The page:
Another great and informative blog on the History of Tattooing.
Tattooing is rich with culture. There are so many aspects of just getting the tattoo that adds to the meaning behind the action. Without the good story to go with the experience, getting a tattoo would be like going to a dentist. One of the strongest charters strengths an artist can possess is the ability to put on a show.
The following blog from my friend Haram, highlights some of the best tattooist and showman in the culture of tattooing.
I like to think of tattooing as a time-honored tradition. Although I appreciate tattoos for its aesthetic appeal, if that was my goal as a tattoo artist I would lose my interest rather quickly because what I really enjoy is the learning aspect of it.
As I’ve mentioned in my first post, Japanese style is what drew me to tattoos. It’s so appealing to me from its long history to its appreciation for the body form, designed to perfectly fit to make it look most beautiful. I enjoy the disciplined framework, shape, and most importantly its fundamental
because I think fundamental is the beginning and the rest are simply byproducts.
So, it was very important that I gain more knowledge in the history of American tattoos to approach this career with appreciation and respect. The art of tattooing in America is something that has been passed down for hundreds of years and I’m about to share with you some videos that I found to be very helpful in understanding the lives of these old masters.
Oral histories are an important part of tattoo history and is it full of drama. I think it’s only appropriate to look through the life of Sailor Jerry to understand the history of tattoos in America because after all, this man was full of good stories and juicy gossips.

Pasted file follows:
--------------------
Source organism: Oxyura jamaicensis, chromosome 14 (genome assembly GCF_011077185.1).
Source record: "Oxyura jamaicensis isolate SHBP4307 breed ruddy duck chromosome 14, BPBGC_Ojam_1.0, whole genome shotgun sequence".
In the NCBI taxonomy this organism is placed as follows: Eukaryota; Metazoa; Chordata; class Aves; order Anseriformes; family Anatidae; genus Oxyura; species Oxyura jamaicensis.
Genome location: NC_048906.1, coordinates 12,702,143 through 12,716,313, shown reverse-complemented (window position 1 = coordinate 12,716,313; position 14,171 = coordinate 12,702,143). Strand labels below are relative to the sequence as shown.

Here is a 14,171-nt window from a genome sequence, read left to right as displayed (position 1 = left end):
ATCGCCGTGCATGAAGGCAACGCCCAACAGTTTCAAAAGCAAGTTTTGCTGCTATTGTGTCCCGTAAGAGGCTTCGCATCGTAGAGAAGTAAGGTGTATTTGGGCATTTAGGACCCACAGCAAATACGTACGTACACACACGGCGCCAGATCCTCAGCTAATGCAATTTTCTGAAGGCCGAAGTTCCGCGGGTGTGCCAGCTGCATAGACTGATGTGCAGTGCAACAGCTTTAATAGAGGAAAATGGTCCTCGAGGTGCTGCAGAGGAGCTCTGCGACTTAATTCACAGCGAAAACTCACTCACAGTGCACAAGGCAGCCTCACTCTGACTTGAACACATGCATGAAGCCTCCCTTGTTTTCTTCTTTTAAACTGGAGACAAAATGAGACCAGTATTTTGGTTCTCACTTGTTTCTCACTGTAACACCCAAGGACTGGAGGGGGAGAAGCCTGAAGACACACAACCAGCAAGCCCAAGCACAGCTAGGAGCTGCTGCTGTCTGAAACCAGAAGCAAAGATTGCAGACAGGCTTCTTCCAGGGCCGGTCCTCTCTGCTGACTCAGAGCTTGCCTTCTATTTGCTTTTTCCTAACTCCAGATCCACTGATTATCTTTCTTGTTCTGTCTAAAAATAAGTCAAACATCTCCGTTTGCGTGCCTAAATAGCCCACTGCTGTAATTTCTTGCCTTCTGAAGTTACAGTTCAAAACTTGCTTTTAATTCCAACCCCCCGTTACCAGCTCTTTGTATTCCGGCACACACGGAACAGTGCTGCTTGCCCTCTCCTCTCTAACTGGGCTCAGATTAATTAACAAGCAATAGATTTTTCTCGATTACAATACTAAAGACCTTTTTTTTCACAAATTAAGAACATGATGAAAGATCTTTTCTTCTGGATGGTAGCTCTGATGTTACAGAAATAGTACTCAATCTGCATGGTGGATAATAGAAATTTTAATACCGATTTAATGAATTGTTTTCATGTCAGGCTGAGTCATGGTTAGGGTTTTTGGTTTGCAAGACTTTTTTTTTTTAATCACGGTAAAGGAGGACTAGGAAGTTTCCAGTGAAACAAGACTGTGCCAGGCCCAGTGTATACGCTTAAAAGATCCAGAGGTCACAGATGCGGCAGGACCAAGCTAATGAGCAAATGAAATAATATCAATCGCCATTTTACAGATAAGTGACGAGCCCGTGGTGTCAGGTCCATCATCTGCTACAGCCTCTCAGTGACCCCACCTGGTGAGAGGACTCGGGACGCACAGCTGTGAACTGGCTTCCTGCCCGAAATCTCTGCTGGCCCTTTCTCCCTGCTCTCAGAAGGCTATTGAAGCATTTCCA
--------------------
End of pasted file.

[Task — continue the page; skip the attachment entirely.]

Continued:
This documentary about him was very entertaining and well worth an hour of my time. Watching this made me feel like I was overhearing secrets and little gossips about people and events that would never make a Facebook news-feed. The reason behind this is, this documentary features artists who have lived through many of the stories with Sailor Jerry and also waved into the footage are old photos and other artifacts that illustrate their talks.
Another video that I enjoyed was the “Confessions of a Tattoo Artist.” It’s only about 20 mins. long so it was great to listen to while drawing. It features in depth interviews and stories told by the living legend like Lyle Tuttle, Jack Rudy, Chuck Eldridge, and many more. It was insightful to hear about what the older artists think about the modern generation of tattooing and the impact our media has in the current tattoo industry.
This video only lasts about 5 mins. but it’s nevertheless impactful. The old footage of these masters placed me in a different setting along the timeline and made me want to search for more raw footages as this one, which I ended up spending the whole day doing just that. I would love to share some of these and continue with my talk, but I’ve been spending too much of my time researching with not enough focus on drawing and practicing flash so I will be pulling an all-nighter right after I’m done with this post.
I like the idea of learning the tradition and preserving it, but not to simply preserve but to thrive and evolve. Knowledge will only give me more freedom to break away from what I’ve learned.
On my next post, I will be showing you the timeline that I am working on that places many prominent old masters from the height of their career to the time they pass the torch on to the next aspirants.